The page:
|Industry||Meatpacking, consumer products, pharmaceuticals|
|Founded||1867 in Chicago|
|Founder||Philip Danforth Armour|
|Fate||Sold to ConAgra|
|Products||Processed meat, canned food, soap, pharmaceuticals|
|Owner||Philip Danforth Armour family (1867–1920)|
Frederick H. Prince (1920–1969)
The Greyhound Corporation (1970–1983)
|Product type||Processed meat|
|Previous owners||Armour and Company (1867–1983), ConAgra (1983–2006)|
|Product type||Canned food|
|Previous owners||Armour and Company (1944–1983), The Dial Corporation (1983–2006)|
|Tagline||Any Time is Armour Time|
Armour & Company was an American company and was one of the five leading firms in the meat packing industry. It was founded in Chicago, in 1867, by the Armour brothers led by Philip Danforth Armour. By 1880, the company had become Chicago's most important business and had helped make Chicago and its Union Stock Yards the center of America's meatpacking industry. During the same period, its facility in Omaha, Nebraska, boomed, making the city's meatpacking industry the largest in the nation by 1959. In connection with its meatpacking operations, the company also ventured into pharmaceuticals (Armour Pharmaceuticals) and soap manufacturing, introducing Dial soap in 1948.
Presently, the Armour food brands are split between Smithfield Foods (for refrigerated meat — "Armour Meats") and ConAgra Brands (for canned shelf-stable meat products — "Armour Star"). The Armour pharmaceutical brand is owned by Forest Laboratories. Dial soap is now owned by Henkel.
Armour and Company had its roots in Milwaukee, where in 1863 Philip D. Armour joined with John Plankinton (the founder of the Layton and Plankinton Packing Company in 1852) to establish Plankinton, Armour and Company. Together, the partners expanded Plankinton's Milwaukee meat packing operation and established branches in Chicago and Kansas City and an exporting house in New York City. Armour and Plankinton dissolved their partnership in 1884 with the Milwaukee operation eventually becoming the Cudahy Packing Company.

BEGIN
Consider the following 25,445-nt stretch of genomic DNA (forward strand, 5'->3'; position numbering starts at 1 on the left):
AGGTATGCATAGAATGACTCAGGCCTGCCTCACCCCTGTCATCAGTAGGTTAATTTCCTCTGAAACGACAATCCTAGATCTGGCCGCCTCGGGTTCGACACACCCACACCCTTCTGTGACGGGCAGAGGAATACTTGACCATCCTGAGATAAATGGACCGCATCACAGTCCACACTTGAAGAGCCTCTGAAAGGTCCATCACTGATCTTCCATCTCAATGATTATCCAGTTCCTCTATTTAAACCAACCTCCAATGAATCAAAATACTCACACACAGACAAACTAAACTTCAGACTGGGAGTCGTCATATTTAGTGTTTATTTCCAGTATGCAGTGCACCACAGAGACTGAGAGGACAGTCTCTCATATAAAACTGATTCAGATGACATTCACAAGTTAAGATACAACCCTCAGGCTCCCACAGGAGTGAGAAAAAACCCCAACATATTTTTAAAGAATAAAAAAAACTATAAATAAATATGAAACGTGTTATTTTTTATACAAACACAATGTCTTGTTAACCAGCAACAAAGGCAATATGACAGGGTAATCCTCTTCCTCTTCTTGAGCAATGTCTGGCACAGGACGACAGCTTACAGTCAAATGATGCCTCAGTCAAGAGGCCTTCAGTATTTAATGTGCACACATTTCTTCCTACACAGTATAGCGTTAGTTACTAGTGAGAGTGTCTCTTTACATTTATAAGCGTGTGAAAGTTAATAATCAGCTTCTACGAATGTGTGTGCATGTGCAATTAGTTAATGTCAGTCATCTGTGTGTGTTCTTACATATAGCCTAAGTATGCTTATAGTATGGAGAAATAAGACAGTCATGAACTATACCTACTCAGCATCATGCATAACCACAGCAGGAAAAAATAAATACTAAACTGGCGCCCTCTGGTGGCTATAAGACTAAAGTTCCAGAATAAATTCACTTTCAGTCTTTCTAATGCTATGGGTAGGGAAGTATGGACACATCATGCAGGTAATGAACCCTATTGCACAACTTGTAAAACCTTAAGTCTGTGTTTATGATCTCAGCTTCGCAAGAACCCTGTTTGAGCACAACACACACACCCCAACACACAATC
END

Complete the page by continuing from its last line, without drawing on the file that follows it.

In addition to meats, Armour sold many types of consumer product made from animals in its early years, including glue, oil, fertilizer, hairbrushes, buttons, oleomargarine, and drugs, made from slaughterhouse byproducts. Armour operated in an environment without labor unions, health inspections, or government regulation. Accidents were commonplace. Armour was notorious for the low pay it offered its line workers. It fought unionization by banning known union activists and breaking strikes in 1904 and 1921 by employing African Americans and new immigrants as strikebreakers. The company did not become fully unionized until the late 1930s when the meatpacking union succeeded in creating an interracial industrial union as part of the Congress of Industrial Organizations.